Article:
Multi author websites are a different breed from the more common single writer blog. For starters, in their set up and management there are a whole host of other factors to consider including user roles, editorial duties, quality control, scheduling, and co-authorship.
That being said, the upside to having multiple authors With just a few resident authors and guest writers who regularly contribute content—and most likely publicise their work—you are more likely to draw a higher amount of traffic to the site than any single author could ever do.
To ensure you make the most of having multiple authors, and also make it as easy as possible to manage, there are several things you should put in place right from the get go. With the help from a few tips and tricks—and the odd plugin—you will have your multi author site ready and firing in no time.
- Create Editorial Guidelines
Your editorial guidelines are the bible to your blog’s tone, style, and overall voice, and should be one of the first things you focus on. They give your writers a set of principles to follow and refer back to, and also provide an easy way to get new writers up to speed when scaling up your site.
Simply put, editorial guidelines are there to answer any questions a new writer may have, and are thus based on a common framework which we have briefly outlined below:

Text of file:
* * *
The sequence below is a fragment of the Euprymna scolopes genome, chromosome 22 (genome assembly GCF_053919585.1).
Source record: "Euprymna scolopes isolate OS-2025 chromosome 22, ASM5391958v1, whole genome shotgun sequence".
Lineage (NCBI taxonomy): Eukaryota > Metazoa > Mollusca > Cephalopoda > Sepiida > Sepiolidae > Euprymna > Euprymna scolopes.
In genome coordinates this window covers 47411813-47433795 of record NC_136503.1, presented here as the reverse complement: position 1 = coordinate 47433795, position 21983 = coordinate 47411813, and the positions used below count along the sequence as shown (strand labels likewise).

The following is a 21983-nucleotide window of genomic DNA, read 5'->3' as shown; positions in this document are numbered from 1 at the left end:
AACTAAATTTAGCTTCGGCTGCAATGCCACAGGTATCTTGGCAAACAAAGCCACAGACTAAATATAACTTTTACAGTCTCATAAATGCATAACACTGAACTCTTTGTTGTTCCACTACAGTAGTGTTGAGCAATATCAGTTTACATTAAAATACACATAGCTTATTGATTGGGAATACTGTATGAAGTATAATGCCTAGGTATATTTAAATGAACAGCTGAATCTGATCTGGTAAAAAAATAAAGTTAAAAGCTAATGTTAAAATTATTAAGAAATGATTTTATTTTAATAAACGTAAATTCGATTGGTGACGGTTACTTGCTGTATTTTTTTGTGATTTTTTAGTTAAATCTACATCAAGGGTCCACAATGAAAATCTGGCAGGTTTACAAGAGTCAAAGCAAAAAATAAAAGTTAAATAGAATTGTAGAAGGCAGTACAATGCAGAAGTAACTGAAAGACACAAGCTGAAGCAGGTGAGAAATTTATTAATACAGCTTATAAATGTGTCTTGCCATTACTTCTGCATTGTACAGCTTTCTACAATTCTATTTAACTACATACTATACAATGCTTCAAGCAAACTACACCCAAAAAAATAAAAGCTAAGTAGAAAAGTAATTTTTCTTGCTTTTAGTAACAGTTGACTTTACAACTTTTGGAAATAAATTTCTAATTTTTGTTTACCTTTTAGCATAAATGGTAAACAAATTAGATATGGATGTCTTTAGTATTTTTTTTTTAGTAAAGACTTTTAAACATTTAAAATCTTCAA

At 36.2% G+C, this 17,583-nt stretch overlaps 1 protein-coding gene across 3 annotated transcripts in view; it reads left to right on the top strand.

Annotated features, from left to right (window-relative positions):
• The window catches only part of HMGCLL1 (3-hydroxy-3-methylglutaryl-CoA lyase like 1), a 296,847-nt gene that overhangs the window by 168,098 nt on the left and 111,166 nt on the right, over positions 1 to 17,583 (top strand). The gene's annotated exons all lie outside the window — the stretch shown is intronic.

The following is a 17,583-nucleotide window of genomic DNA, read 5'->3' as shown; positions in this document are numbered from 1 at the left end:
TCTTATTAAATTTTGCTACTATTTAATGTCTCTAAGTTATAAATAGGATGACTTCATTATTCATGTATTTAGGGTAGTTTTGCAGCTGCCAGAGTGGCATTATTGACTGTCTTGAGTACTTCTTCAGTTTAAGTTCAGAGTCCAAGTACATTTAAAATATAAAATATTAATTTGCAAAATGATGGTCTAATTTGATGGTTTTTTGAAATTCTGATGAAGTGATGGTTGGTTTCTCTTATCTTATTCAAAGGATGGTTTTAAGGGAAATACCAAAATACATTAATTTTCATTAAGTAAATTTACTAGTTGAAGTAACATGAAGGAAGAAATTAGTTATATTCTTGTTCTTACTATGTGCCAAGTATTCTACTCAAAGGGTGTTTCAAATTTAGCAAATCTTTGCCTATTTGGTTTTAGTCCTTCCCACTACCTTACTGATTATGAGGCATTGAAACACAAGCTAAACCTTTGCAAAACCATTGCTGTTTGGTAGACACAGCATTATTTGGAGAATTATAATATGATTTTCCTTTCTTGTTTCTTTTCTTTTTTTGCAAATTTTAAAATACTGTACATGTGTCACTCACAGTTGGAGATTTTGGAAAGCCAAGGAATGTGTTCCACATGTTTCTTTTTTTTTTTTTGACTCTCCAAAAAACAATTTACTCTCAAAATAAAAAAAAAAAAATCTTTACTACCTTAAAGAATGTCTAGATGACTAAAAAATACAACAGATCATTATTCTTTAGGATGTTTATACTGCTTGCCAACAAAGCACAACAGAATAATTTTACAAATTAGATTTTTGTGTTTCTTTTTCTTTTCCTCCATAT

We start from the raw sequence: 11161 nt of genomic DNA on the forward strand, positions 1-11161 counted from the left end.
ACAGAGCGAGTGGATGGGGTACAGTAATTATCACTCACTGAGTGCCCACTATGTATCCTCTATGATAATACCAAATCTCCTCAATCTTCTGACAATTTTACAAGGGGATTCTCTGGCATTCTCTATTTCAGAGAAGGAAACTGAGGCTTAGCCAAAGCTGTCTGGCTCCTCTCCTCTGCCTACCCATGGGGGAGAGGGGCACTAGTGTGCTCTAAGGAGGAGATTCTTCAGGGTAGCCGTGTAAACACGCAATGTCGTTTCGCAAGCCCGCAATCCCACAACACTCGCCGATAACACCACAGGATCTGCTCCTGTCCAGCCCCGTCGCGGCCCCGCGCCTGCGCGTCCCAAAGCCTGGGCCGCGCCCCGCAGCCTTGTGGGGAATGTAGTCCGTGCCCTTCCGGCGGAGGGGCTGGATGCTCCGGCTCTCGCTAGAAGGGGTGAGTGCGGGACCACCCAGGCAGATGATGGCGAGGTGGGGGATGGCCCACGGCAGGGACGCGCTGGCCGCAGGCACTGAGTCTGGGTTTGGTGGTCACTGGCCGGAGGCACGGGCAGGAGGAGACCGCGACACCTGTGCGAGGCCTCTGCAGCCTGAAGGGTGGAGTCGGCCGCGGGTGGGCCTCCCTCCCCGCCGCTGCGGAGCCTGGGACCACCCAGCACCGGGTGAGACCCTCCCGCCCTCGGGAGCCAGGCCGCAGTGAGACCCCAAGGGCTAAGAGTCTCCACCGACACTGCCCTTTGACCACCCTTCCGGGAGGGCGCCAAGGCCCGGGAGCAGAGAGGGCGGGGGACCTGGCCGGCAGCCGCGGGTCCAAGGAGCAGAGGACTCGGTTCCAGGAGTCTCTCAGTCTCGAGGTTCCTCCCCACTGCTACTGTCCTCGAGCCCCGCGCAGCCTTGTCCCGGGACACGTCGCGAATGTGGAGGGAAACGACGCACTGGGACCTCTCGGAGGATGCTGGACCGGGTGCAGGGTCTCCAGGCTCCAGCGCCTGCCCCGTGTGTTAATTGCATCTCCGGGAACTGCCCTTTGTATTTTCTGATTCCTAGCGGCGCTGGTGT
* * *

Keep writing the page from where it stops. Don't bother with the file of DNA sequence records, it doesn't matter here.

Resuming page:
- The site objective and target audience — What is the purpose of your blog and who is your ideal reader?
- Style and formatting tips — Headings, subheadings, bullet points and styling; Basically anything that will save you time in the editing stage.
- Linking policy — What is your approach to external and internal linking? Do you allow the author a link to their own website or bio?
- Image requirements — Do you expect images in your posts? And how do you ensure images are in accordance with copyright laws?
- Develop an Editorial Workflow
If editorial guidelines provide the bible for your writers to live by, the editorial workflow is how they put your teachings into practice. And at the heart is your editorial calendar.
With an editorial calendar you are always one step ahead; articles are scheduled days or weeks in advance, and plenty of time is available to make edits and still publish before the deadline.
Here’s an idea of what a standard editorial flow looks like:
- Assign work to writer
- Receive draft from writer
- GIve feedback to writer
- Writer makes edits
- Publish article
Of course, most of this could be done through back and forth email, but a more efficient way would be through using the Edit Flow plugin. With built in user groups, editorial calendar, and a custom way of marking the status of posts, it’s a highly effective and comprehensive way of managing your editorial workflow.
3. Showcasing Writers
Showcasing your writers is a great way to encourage additional traffic to your site. Not only can you can take advantage of their social networks to draw in traffic, but it also makes the writer feel more appreciated and allows them to take full contribution of their work.
We believe the best way to do this is through The premium option which they offer is in our opinion well worth it, mainly due to its enhanced functionality and linking.
Looking for more tips and tricks for managing your multi author blog? Check out